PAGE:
In 1958, there were 525 cable TV systems serving 450,000 subscribers in the U.S. In February, CBS takes out a two page ad in "TV Guide" in which it warns the public: "Free television as we know it cannot survive alongside pay television. "Advertising Age" reported that videotape is catching on like wildfire. By October, 61 TV stations in the U.S. used tape. (The History of Film, Television & Video).
  • Television Campaigning

    Television Campaigning
    The first of the four "great debates" between John F. Kennedy and Richard Nixon is broadcasted on Sept. 26, breaking new ground in presidential campaigning. (The History of Film, Television & Video).
  • TV Surpasses Newspapers

    TV Surpasses Newspapers
    In 1960, TV surpasses newspapers as an information source. A November poll indicated that 36% of Americans found TV a more reliable source, compared to the 24% who favored print. (The History of Film, Television & Video).
  • "I Have a Dream"

    On Aug. 28, Dr. Martin Luther King delivers his famous "I have a dream" speech as millions watch on TV, (The History of Film, Television & Video).
  • Color TV Booms

    Color TV Booms
    (Date Varies) In the year of 1965, color TV flourishes. NBC leads the way and begins to use the phrase "The Full Color Network". (The History of Film, Television & Video).
  • Manufacturing

    Manufacturing
    Around December of 1968, manufacturers produced about 11.4 million TV sets, up from the 5.7 million sets made in 1960. (The History of Film, Television & Video).
  • Mankind's First Step

    Mankind's First Step
    On July 20, astronaut Neil Armstrong takes mankind's first step on the moon as millions of U.S. viewers watch the historic event live on network TV. (The History of Film, Television & Video).
  • Ban on Cigarette Advertising

    Ban on Cigarette Advertising
    As of Jan. 2, the 1970 congressional ban on radio and TV cigarette advertising takes effect, stripping the broadcast business of about $220 million in advertising. (The History of Film, Television & Video).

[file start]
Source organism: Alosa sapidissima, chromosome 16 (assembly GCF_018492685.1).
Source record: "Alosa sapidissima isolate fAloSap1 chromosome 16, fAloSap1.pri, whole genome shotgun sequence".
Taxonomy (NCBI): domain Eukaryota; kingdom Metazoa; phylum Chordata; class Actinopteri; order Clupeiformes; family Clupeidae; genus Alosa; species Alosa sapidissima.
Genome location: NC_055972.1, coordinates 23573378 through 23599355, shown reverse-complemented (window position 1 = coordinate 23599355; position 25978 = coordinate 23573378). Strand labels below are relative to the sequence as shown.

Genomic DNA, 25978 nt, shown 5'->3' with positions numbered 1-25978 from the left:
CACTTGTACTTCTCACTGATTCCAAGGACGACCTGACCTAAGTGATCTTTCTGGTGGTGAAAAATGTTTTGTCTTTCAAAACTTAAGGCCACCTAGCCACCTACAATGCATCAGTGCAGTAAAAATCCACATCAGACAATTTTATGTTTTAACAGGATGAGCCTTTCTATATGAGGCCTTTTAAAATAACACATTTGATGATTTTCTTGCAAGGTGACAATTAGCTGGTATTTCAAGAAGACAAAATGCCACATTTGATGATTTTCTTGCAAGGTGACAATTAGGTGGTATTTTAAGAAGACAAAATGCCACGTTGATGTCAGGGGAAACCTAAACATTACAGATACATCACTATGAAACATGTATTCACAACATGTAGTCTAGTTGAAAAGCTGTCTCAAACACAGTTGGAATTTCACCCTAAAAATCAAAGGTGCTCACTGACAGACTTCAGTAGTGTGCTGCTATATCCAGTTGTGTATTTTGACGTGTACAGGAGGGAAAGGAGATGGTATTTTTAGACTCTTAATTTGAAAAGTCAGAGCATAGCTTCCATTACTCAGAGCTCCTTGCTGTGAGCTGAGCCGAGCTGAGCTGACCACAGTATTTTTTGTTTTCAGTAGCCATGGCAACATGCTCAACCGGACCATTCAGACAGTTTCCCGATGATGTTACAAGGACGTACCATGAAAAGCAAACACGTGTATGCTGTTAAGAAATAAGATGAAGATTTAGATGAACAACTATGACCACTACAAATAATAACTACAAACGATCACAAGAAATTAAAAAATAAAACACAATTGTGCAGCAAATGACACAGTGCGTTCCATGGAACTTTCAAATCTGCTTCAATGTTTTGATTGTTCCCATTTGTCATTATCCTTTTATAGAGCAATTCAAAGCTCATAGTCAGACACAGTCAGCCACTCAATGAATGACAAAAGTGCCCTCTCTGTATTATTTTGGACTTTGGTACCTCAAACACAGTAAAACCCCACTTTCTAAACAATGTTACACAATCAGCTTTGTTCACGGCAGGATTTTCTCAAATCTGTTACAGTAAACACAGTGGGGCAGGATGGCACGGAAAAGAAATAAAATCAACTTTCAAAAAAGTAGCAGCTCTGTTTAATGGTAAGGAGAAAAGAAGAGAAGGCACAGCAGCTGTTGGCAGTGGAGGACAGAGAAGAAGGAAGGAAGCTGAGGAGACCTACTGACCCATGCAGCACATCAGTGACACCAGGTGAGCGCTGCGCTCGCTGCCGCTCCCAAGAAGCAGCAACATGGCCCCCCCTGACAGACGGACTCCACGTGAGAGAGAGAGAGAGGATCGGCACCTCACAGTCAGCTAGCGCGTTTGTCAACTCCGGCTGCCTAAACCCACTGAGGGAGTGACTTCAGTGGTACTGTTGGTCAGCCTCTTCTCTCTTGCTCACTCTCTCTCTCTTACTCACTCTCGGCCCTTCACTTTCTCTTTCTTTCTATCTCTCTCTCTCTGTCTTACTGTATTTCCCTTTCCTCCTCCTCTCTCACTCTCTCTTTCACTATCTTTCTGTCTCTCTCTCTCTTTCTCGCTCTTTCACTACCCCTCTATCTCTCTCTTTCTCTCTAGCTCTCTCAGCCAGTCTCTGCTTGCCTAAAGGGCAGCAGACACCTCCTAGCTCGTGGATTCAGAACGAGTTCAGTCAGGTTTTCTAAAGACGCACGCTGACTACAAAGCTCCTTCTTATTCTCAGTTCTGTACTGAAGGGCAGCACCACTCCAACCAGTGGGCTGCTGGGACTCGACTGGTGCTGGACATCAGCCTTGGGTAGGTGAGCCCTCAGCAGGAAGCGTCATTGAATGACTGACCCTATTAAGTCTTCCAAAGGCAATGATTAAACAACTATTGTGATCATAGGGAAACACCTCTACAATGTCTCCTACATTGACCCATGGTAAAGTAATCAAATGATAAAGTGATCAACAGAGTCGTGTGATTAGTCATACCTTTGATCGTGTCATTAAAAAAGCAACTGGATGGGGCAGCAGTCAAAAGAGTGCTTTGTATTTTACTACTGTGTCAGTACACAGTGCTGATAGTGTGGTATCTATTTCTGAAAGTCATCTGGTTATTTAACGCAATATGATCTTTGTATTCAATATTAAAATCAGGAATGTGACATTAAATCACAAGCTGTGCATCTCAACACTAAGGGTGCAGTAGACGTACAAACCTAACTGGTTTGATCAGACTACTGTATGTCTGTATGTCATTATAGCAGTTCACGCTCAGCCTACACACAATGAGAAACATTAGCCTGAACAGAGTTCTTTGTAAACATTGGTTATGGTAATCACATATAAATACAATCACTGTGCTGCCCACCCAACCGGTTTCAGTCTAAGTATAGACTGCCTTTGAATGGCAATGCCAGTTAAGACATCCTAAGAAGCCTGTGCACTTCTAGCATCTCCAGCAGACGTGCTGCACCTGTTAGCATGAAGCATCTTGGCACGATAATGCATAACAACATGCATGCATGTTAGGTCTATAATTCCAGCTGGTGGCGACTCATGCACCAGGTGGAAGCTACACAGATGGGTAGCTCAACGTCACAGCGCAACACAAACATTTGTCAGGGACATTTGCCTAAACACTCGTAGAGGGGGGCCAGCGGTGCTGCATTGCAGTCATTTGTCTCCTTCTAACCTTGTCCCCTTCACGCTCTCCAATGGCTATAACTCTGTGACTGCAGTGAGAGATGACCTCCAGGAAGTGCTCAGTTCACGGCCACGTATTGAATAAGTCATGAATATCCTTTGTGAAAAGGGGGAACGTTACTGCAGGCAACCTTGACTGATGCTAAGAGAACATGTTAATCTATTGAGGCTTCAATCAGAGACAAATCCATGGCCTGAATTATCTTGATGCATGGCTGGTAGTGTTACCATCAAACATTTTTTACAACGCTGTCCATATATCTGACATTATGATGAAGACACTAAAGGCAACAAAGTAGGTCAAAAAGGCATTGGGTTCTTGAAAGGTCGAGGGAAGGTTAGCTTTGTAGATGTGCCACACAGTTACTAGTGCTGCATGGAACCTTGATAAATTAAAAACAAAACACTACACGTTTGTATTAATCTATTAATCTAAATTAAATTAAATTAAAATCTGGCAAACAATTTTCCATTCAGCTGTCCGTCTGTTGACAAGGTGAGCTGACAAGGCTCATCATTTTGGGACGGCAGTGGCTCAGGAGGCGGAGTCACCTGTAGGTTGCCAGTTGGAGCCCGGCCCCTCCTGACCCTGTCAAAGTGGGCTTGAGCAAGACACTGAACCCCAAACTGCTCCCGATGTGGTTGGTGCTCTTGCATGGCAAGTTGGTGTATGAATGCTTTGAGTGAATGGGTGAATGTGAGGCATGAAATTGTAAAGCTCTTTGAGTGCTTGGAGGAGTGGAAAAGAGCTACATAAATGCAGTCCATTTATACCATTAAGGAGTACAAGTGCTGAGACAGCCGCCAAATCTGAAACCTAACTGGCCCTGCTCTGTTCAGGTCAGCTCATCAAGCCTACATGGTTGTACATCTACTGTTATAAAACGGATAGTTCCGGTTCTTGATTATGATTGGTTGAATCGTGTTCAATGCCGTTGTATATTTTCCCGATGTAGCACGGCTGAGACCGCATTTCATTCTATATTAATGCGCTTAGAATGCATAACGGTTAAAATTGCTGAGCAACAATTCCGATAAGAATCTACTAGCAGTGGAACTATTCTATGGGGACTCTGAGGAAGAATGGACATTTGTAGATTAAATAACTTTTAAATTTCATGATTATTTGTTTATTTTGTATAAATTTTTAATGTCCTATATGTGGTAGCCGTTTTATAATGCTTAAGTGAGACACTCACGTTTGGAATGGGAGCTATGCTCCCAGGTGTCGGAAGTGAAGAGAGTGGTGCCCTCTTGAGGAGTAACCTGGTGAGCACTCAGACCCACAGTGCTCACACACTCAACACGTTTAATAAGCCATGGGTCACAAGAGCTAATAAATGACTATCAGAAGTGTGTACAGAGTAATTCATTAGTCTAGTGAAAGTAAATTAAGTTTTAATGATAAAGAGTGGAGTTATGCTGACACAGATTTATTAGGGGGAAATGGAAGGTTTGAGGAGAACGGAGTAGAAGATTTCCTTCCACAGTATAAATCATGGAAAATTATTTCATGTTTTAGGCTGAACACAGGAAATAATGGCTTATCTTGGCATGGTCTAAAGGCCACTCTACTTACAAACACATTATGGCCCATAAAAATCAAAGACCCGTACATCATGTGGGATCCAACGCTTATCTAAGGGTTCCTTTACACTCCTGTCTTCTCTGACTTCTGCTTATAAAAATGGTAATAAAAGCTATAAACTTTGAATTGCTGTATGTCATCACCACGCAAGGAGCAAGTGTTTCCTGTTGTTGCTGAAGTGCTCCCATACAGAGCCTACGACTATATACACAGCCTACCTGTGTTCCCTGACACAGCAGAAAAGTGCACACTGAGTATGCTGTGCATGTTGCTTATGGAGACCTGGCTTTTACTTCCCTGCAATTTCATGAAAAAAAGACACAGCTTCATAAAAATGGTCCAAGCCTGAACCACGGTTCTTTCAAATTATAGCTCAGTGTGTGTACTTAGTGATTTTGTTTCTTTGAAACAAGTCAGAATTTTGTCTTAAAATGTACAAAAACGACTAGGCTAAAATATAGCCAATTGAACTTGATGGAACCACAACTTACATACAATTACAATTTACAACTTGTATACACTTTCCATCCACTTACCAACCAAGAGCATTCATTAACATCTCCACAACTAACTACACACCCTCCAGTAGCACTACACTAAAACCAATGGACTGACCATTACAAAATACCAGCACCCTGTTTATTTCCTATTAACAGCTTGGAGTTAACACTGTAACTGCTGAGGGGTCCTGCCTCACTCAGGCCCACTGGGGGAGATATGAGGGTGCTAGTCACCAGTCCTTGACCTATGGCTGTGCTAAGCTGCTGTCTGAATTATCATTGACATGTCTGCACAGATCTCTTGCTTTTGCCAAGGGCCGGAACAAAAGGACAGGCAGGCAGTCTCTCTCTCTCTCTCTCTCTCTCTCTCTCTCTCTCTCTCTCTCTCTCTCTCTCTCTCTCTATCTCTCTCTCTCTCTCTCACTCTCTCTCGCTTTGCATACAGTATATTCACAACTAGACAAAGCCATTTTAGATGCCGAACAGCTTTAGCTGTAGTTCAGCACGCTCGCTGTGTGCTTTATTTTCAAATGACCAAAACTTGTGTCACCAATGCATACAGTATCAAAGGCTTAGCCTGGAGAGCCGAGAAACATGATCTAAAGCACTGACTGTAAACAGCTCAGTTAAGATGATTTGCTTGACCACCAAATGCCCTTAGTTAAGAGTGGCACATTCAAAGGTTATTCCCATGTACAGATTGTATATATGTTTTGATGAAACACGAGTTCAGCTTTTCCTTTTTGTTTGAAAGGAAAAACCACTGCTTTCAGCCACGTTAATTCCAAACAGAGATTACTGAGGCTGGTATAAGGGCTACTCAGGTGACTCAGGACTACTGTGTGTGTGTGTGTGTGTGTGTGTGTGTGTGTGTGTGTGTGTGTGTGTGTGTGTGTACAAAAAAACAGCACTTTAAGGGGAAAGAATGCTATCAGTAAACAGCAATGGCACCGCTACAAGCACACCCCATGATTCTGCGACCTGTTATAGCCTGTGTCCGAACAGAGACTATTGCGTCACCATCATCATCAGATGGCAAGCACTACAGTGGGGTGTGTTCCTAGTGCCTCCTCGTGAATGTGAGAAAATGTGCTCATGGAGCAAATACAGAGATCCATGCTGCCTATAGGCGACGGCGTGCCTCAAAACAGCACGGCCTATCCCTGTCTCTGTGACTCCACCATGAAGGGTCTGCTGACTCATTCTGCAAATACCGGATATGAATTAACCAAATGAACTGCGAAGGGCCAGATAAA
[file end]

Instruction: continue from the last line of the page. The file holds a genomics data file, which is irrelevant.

• Commercial Shortening

    Commercial Shortening
    (Exact Date Unknown) In 1971, the transition from 60-seconds to 30-seconds for the standard length for commericials takes hold. This was a large change in the advertising community. (The History of Film, Television & Video).
  • Effects on Children

    Effects on Children
    Effective January 1st, 1973, NAB and other networks agree to reduce commercial time in children's weekend fare from 16 minutes an hour to 12 minutes an hour. This "law" was placed because of the growing concern on TV's effect on children. (The History of Film, Television & Video).
  • Additional Curbs

    Additional Curbs
    On January 1st, 1975, the NAB's policy on limiting non-program material in weekend children's fare to 10 minutes per hour became effective. (The History of Film, Television & Video).
  • Advertising Booms

    Advertising Booms
    In the year of 1977, gross TV advertising revenues rise to $7.5 billion, which was 20% of all U.S. advertising. (The History of Film, Television & Video).
  • Superbowl Ads-The Macintosh

    Superbowl Ads-The Macintosh
    During the Super Bowl, Apple Computer introduced the Macintosh computer. This ad, in all, costed $900,000. This ad turns the Super Bowl into a major ad event. (The History of Film, Television & Video).
  • The Children's Television Act

    The Children's Television Act
    (Exact Date Unknown) In 1990, the Children's Television Act took effect, limiting the amount of commercials in children's TV programming. It also required operators to carry at some programming to meet children's educational needs. (The History of Film, Television & Video).
  • 98%

    98%
    By the start of 1993, 98% of U.S. households owned at least one TV set. (The History of Film, Television & Video).
  • Digital Satellite Dishes

    Digital Satellite Dishes
    In mid-January, digital satellite dishes are released. They became the biggest selling electronic item in history, next to the VCR. (The History of Film, Television & Video).
  • The Year of the Digital Disc

    The Year of the Digital Disc
    In the year of 2000, the DVD becomes more popular and DVD movies became more common. (The History of Film, Television & Video).
  • Flat Screens and HDTV

    Flat Screens and HDTV
    Flat screen and HDTV sales rise in the year of 2005. These types of televisions are usually very thin, and contain high image quality. When first released, these TVs were very expensive. (The History of Film, Television & Video).
  • 3D Television

    3D Television
    In 2012, most TV manufactures released high definition 3D sets. In order to view television in 3D, you must wear modern LCD glasses that lets you view video in clear 3D. (The History of Film, Television & Video).
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    History of Television